In November, we published a story from the Union of Concerned Scientists regarding the difficulty of recycling wind turbine blades. Those critical appendages have to be made super strong to withstand the rotational forces they are subjected to and the powerful winds they need to endure over their lifetime, which is typically 25 years. The UCS article pointed out how difficult even cutting then blades into smaller pieces can be.
“Cutting the extremely strong blades requires enormous equipment such as vehicle mounted wire saws or diamond-wire saws similar to what is used in quarries. Because there are so few options for recycling the blades currently, the vast majority of those that reach end-of-use are either being stored in various places or taken to landfills.”
The other factor to be considered today is repowering. It may seem like wind turbines are a relatively new phenomenon but some are already 20 years old. New turbines are much more powerful, with the latest Haliade-X machines from GE Renewable Energy rated at 13 MW. A typical rotor blade is 60 meters long. The Haliade-X blades are twice as long. Many of the mechanical components of older turbines can be reclaimed or recycled but the turbine blades cannot.
GE Renewable Energy has found a new use for old turbine blades — chop them up and use them to make cement. In a press release, the company says it has signed a multi-year agreement with Veolia North America to recycle blades removed from its US-based onshore turbines during upgrades and repowering efforts. Veolia will use kiln reprocessing technology to turn the blades into raw material for cement. Similar recycling techniques have been proven effective at a commercial scale in Europe.
As a part of the agreement, blades that have been removed from turbines will be shredded at VNA’s processing facility in Missouri and then used as a replacement for coal, sand and clay at cement manufacturing facilities across the US. On average, nearly 90% of the blade material, by weight, will be reused as a repurposed engineered material for cement production. More than 65% of the blade weight replaces raw materials that would otherwise be added to the kiln to create the cement, and about 28% of the blade weight provides energy for the chemical reaction that takes place in the kiln.
According to Anne McEntee, CEO of GE Renewable Energy’s Digital Services business, “Sustainable disposal of composites such as wind turbine blades has been a challenge, not only for the wind turbine industry, but also for aerospace, maritime, automotive and construction industries. VNA’s unique offering provides the opportunity to scale up and deploy quickly in North America, with minimum disruption to customers and significant benefit to the environment. We look forward to working with them on this effort to create a circular economy for composite materials.”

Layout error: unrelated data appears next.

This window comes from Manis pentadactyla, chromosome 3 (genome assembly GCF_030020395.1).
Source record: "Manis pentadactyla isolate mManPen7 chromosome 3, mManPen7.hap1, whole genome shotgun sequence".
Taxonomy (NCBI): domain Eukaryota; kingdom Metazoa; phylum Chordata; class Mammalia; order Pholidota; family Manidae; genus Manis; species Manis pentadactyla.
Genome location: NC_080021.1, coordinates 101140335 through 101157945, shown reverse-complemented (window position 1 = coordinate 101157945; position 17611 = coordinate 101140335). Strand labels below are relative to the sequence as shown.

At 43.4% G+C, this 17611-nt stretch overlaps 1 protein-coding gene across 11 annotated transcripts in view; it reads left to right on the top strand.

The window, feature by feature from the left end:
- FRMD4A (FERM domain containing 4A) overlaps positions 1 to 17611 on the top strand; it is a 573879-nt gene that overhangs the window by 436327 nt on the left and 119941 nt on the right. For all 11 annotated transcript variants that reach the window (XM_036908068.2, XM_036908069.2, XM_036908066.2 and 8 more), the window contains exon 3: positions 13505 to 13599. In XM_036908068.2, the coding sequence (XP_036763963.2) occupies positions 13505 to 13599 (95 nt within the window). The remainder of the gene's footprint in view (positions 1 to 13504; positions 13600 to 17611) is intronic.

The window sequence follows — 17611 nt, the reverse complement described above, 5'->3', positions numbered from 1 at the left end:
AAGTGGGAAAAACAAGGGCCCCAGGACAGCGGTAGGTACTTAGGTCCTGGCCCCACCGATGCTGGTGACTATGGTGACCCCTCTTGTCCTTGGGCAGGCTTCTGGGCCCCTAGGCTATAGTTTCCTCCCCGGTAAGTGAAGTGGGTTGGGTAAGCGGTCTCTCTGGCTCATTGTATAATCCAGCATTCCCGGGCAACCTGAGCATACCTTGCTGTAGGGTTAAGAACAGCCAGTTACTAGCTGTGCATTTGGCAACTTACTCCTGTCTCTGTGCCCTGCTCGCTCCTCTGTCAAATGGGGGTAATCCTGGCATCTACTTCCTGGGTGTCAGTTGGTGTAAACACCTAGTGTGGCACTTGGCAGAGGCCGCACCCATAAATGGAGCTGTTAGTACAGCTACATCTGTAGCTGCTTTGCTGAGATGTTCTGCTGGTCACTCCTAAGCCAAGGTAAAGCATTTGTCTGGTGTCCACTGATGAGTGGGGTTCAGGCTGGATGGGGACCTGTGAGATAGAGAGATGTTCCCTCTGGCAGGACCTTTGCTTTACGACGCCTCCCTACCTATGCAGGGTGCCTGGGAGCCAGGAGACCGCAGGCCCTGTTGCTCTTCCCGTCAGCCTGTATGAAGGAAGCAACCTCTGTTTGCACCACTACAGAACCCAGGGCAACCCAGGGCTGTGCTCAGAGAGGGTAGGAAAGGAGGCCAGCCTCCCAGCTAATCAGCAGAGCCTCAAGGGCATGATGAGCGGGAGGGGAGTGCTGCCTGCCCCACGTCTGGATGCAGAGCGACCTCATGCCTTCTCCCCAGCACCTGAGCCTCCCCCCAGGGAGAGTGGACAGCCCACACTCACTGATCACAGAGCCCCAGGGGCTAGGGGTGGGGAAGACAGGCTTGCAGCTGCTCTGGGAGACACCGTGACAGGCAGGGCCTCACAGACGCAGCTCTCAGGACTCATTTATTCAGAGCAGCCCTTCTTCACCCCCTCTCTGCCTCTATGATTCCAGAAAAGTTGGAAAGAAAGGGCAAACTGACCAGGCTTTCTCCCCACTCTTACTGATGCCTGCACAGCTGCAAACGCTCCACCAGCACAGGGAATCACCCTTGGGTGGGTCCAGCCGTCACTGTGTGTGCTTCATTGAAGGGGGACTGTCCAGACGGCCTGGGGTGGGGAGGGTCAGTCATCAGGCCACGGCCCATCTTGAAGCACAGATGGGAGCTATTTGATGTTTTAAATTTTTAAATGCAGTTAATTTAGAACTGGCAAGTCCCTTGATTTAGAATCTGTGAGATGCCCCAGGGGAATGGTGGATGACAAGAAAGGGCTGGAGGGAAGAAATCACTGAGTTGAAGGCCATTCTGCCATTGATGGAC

Bob Cappadona, COO for VNA’s Environmental Solutions and Services division, adds “By adding wind turbine blades — which are primarily made of fiberglass — to replace raw materials for cement manufacturing, we are reducing the amount of coal, sand and minerals that are needed to produce the cement, ultimately resulting in greener cement that can be used for a variety of products. Last summer we completed a trial using a GE blade, and we were very happy with the results. This fall we have processed more than 100 blades so far, and our customers have been very pleased with the product. Wind turbine blade repurposing is another example of Veolia’s commitment to a circular economy and ecological transformation in which sustainability and economic growth go hand in hand.”
An environmental impact analysis conducted by Quantis U.S. found that the net effect of blade recycling through cement kiln co-processing is positive in all categories. Compared to traditional cement manufacturing, blade recycling enables a 27% net reduction in CO2 emissions from cement production and a 13% net reduced water consumption. In addition, material from a typical 7 ton wind turbine blade avoids the consumption of nearly 5 tons of coal, 2.7 tons of silica, 1.9 tons of limestone, and nearly a ton of additional mineral-based raw materials.
Largely due to the avoided coal consumption, this type of blade recycling also has a net-positive environmental impact in the categories of human health, ecosystem quality, and resource consumption. The resulting cement has the same properties and performance as cement manufactured using traditional means, meeting all applicable ASTM standards.
GE Renewable Energy has devised a plan to decarbonize its operations and achieve carbon neutrality by the end of this year. Its various business ventures frequently partner with other companies to drive innovation for improved sustainability. Recently in the news, there have been several stories suggesting the wind industry needs to do more to keep old turbine blades out of landfills, so this announcement from GE Renewable Energy is welcome news indeed.